I Blame Twitter

As part of my job as a Campus Recreation Facilities Director, I supervise four graduate assistants who are responsible for night and weekend supervision of our student recreation center. They also share responsibility for staff training and development, hiring and scheduling, equipment inventory, and risk management. For the last several years I have required my graduate assistants to submit monthly summaries stating what they did well that month, what they would have done differently, etc. At the end of their 2-year assistantship I review all of their summaries and write my own evaluation of their professional growth during their time as a Facilities Graduate Assistant. Until this month, summaries were submitted as Word documents. That is about to change.
This past fall semester I attended a professional development session on my campus entitled “Social Media and Student Reflection”, taught by Christopher Rice. Among other ideas, he explained how he uses Twitterin the classroom to engage students, creating specific hashtags so that everyone can follow the discussion. Instead of asking students to put away their cell phones, he requires them to pull them out. As I listened to him explain how this worked, I could feel his passion. Here was a person who was willing to step outside of tradition to engage students in a way that they found familiar and exciting. He also spoke of other digital avenues that allowed students to organize class information in meaningful ways, collaborate with classmates, and actually be participants in their own learning by using websites such as Paper.li, Prezi, Google Docs, Google Hangouts, and Pinterest, to name only a few.
Not everyone in the room was buying into the ideas behind Chris’ presentation. Participants expressed privacy concerns associated with using social media. There was overall skepticism concerning the true value of using Twitter as an educational forum. At one point during a Q and A session, Chris was accused of being “glib”, a comment which reflects the opinion of the majority of faculty on this campus who refuse to change their teaching styles to reach students who define themselves, in large part, through their electronic devices. But for me, it was my first peek into what could be. At the time, I didn’t use Twitter, and I didn’t know how it could possibly work as a tool for student engagement in my job, but I knew I had to find out. As Dr. John Schuhprofessor and chair of educational leadership and policy studies at Iowa State University, explained in a previous professional development session: It’s not important to understand everything before you begin; the important thing is to just take the first step.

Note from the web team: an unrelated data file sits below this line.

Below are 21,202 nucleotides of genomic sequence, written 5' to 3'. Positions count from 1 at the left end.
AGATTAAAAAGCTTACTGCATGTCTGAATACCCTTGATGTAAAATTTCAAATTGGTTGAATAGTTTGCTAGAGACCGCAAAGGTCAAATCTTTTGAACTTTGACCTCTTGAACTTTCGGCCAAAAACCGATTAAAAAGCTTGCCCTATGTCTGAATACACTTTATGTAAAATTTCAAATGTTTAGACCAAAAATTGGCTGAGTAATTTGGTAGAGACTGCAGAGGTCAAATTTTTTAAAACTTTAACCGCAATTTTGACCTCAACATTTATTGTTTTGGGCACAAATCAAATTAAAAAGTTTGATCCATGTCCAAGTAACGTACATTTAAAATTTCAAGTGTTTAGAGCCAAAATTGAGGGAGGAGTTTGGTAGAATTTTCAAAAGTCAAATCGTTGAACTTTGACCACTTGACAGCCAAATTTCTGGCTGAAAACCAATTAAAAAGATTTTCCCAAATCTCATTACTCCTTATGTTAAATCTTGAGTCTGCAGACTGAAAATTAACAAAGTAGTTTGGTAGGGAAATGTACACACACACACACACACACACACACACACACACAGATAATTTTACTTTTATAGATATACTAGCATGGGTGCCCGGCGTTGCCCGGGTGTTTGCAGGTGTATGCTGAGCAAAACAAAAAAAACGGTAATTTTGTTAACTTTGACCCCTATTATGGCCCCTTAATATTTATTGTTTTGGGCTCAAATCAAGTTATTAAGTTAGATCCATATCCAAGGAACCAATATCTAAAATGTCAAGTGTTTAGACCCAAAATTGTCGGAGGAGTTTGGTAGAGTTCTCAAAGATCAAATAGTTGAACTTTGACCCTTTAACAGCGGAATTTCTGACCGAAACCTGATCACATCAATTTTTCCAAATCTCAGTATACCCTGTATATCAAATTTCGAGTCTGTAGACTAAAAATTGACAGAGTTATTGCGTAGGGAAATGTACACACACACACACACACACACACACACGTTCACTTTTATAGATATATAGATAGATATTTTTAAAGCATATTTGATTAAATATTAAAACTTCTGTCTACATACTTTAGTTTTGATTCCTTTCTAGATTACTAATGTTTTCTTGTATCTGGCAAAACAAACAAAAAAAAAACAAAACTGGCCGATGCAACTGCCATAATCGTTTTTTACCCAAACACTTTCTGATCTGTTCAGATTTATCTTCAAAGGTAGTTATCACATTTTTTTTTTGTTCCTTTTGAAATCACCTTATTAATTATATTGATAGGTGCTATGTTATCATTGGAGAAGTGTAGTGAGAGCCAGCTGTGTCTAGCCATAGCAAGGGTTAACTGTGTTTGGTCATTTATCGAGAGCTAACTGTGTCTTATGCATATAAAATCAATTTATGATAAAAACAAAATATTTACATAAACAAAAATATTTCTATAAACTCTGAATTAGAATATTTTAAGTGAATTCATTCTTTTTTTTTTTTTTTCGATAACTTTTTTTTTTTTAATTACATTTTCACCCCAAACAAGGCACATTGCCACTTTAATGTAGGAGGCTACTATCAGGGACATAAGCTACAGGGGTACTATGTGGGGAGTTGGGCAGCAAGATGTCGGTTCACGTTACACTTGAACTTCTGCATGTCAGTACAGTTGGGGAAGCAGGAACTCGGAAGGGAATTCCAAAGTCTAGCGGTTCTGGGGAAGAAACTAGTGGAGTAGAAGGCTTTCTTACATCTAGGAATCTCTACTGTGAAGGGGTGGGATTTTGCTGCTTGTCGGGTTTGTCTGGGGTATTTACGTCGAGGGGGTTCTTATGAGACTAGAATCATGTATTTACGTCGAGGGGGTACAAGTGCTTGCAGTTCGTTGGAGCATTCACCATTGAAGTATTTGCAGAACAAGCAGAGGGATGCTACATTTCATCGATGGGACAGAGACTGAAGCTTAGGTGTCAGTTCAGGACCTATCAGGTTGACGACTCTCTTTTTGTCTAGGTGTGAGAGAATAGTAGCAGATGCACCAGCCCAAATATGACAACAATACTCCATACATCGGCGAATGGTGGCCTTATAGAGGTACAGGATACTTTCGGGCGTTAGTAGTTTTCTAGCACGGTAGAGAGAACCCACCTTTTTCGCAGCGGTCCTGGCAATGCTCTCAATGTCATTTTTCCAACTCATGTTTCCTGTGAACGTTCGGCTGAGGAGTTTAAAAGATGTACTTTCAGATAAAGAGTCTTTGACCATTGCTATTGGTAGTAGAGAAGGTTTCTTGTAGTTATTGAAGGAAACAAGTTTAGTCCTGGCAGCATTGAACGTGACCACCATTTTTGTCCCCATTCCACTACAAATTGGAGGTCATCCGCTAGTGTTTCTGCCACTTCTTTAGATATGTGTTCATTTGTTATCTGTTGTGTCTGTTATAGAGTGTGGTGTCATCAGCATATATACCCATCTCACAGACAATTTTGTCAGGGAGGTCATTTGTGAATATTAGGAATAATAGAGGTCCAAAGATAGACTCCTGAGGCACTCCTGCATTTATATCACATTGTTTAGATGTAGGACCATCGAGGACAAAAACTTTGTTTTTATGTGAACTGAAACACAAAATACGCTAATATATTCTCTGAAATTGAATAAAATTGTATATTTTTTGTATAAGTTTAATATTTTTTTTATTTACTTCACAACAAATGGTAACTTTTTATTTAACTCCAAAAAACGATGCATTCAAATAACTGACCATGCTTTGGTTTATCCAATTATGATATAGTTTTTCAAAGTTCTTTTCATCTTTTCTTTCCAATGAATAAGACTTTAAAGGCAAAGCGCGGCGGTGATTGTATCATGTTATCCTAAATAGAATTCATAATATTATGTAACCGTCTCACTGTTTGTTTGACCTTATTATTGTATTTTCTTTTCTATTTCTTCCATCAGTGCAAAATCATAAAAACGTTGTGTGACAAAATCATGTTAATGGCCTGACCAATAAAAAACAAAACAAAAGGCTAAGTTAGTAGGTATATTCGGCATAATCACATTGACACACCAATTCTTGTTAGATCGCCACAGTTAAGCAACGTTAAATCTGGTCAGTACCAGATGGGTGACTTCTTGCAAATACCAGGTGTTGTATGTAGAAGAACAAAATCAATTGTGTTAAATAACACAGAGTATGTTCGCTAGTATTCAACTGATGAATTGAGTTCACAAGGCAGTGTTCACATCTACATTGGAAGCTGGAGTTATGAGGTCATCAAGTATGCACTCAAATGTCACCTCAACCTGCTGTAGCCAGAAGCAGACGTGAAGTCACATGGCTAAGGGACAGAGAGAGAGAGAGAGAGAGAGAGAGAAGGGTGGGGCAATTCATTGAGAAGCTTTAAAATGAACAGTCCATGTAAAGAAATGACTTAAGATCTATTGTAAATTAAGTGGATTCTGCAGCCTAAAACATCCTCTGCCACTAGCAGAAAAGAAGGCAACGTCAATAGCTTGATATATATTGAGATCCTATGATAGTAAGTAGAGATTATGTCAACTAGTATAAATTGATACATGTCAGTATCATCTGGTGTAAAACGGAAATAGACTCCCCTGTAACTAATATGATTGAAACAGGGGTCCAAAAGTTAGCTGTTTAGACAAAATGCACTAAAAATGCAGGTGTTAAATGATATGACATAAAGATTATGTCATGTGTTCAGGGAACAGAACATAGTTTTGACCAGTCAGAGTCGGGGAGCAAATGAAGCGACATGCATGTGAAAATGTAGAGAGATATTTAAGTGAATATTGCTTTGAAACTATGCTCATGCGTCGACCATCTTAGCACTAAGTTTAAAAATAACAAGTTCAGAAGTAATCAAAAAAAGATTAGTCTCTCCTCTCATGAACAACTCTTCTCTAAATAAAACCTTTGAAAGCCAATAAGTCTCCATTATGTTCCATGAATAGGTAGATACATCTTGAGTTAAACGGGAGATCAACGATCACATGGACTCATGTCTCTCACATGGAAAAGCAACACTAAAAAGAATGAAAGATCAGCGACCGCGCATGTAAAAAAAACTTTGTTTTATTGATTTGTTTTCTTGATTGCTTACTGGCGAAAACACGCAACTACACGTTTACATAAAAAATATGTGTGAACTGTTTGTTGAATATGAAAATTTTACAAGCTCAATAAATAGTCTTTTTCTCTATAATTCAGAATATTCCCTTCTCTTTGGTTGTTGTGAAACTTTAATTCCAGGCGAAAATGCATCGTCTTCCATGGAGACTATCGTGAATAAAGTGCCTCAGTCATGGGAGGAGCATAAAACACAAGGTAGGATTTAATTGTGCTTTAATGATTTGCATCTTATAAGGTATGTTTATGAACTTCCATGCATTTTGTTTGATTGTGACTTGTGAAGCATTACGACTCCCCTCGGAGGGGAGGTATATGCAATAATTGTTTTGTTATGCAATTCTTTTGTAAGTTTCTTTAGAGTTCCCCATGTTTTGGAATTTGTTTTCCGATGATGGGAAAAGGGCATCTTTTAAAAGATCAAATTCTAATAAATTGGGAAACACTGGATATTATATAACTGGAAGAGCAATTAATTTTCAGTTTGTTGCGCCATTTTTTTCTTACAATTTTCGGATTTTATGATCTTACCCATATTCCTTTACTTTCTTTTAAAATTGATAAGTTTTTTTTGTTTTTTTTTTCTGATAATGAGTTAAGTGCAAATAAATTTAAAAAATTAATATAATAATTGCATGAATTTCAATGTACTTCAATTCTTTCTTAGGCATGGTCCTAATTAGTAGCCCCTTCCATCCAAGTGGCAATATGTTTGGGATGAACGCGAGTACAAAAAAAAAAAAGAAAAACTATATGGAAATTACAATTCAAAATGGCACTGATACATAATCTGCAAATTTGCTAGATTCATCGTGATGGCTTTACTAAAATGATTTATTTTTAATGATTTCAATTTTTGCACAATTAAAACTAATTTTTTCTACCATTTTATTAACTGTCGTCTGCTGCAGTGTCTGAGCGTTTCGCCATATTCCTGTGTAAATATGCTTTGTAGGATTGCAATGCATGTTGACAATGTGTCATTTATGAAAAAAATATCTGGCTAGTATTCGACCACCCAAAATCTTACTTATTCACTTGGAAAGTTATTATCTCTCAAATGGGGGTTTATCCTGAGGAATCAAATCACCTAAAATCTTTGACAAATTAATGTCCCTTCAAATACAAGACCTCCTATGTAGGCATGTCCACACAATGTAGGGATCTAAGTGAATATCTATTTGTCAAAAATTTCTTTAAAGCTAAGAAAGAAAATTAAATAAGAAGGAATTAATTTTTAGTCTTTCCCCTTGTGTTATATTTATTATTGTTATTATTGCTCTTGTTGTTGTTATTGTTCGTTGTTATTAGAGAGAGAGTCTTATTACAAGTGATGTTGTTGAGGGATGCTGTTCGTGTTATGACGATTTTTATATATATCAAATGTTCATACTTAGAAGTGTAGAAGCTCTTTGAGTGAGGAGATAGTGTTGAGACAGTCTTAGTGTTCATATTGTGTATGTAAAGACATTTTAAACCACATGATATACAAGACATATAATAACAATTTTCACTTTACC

After the “Social Media” session, I logged into Twitter for the first time in months. Using my new-found knowledge of how hashtags work, I searched #highered and found a world of Student Affairs professionals who routinely used Twitter to share helpful tips, discuss educational trends, and present new ideas on student engagement and learning. I created a Diigo in Education account and started receiving daily updates of websites that could help educators use technology to connect with students. I found a surprising world of helpful suggestions, creative ideas, and encouragement that I never knew existed. And it all started with—of all things—Twitter.
Which brings me back to the beginning of this post. Over the past few months, my exploration into the world of educational technology has included reading blogs from colleagues worldwide. I have bought into the idea of continuous reflection as a form of professional development. So beginning this month, my graduate students have been challenged (code word for “required”) to set up their own blogs using Google Blogger, and to subscribe to at least two blogs within their graduate program area of interest. They will be encouraged to not only complete monthly reflections, but also to use the blog as an opportunity to discuss other thoughts and ideas on a more regular basis. 
I am very excited about having extended this challenge. I am also nervous, because I have included myself in this challenge. In my efforts towards continuous growth, how can I not make the same requirement of myself as I do of young professionals? So this is for all those GAs who have gone before, to those who are currently here, and to those yet to come. You inspire me to find ways to challenge you, and it’s because of you that I continue to reach for more. This blog’s for you.

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